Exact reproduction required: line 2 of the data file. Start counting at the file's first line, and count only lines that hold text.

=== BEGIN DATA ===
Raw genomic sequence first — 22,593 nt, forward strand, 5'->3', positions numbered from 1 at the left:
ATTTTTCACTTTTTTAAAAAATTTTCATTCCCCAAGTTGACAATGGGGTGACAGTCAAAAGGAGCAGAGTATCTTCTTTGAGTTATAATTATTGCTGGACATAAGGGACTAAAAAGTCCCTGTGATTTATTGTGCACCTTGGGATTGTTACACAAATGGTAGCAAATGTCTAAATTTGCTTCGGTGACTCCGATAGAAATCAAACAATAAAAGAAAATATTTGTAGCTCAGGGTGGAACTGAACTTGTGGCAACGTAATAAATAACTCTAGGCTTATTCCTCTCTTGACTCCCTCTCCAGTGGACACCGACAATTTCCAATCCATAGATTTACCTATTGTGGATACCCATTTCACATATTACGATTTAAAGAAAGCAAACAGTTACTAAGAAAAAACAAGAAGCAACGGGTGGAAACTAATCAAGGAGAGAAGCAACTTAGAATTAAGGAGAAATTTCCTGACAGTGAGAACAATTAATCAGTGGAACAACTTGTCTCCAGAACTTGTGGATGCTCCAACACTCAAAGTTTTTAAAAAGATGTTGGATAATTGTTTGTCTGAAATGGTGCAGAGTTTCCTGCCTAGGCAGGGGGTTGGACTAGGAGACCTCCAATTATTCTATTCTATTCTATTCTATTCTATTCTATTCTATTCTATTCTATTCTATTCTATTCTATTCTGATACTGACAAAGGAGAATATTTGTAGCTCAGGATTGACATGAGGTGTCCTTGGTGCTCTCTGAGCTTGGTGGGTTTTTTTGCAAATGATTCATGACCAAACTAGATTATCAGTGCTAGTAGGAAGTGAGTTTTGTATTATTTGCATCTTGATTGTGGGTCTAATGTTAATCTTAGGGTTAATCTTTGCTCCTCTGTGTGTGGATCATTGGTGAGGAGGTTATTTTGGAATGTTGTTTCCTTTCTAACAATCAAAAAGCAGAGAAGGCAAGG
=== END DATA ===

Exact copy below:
ATTTTTCACTTTTTTAAAAAATTTTCATTCCCCAAGTTGACAATGGGGTGACAGTCAAAAGGAGCAGAGTATCTTCTTTGAGTTATAATTATTGCTGGACATAAGGGACTAAAAAGTCCCTGTGATTTATTGTGCACCTTGGGATTGTTACACAAATGGTAGCAAATGTCTAAATTTGCTTCGGTGACTCCGATAGAAATCAAACAATAAAAGAAAATATTTGTAGCTCAGGGTGGAACTGAACTTGTGGCAACGTAATAAATAACTCTAGGCTTATTCCTCTCTTGACTCCCTCTCCAGTGGACACCGACAATTTCCAATCCATAGATTTACCTATTGTGGATACCCATTTCACATATTACGATTTAAAGAAAGCAAACAGTTACTAAGAAAAAACAAGAAGCAACGGGTGGAAACTAATCAAGGAGAGAAGCAACTTAGAATTAAGGAGAAATTTCCTGACAGTGAGAACAATTAATCAGTGGAACAACTTGTCTCCAGAACTTGTGGATGCTCCAACACTCAAAGTTTTTAAAAAGATGTTGGATAATTGTTTGTCTGAAATGGTGCAGAGTTTCCTGCCTAGGCAGGGGGTTGGACTAGGAGACCTCCAATTATTCTATTCTATTCTATTCTATTCTATTCTATTCTATTCTATTCTATTCTATTCTATTCTATTCTGATACTGACAAAGGAGAATATTTGTAGCTCAGGATTGACATGAGGTGTCCTTGGTGCTCTCTGAGCTTGGTGGGTTTTTTTGCAAATGATTCATGACCAAACTAGATTATCAGTGCTAGTAGGAAGTGAGTTTTGTATTATTTGCATCTTGATTGTGGGTCTAATGTTAATCTTAGGGTTAATCTTTGCTCCTCTGTGTGTGGATCATTGGTGAGGAGGTTATTTTGGAATGTTGTTTCCTTTCTAACAATCAAAAAGCAGAGAAGGCAAGG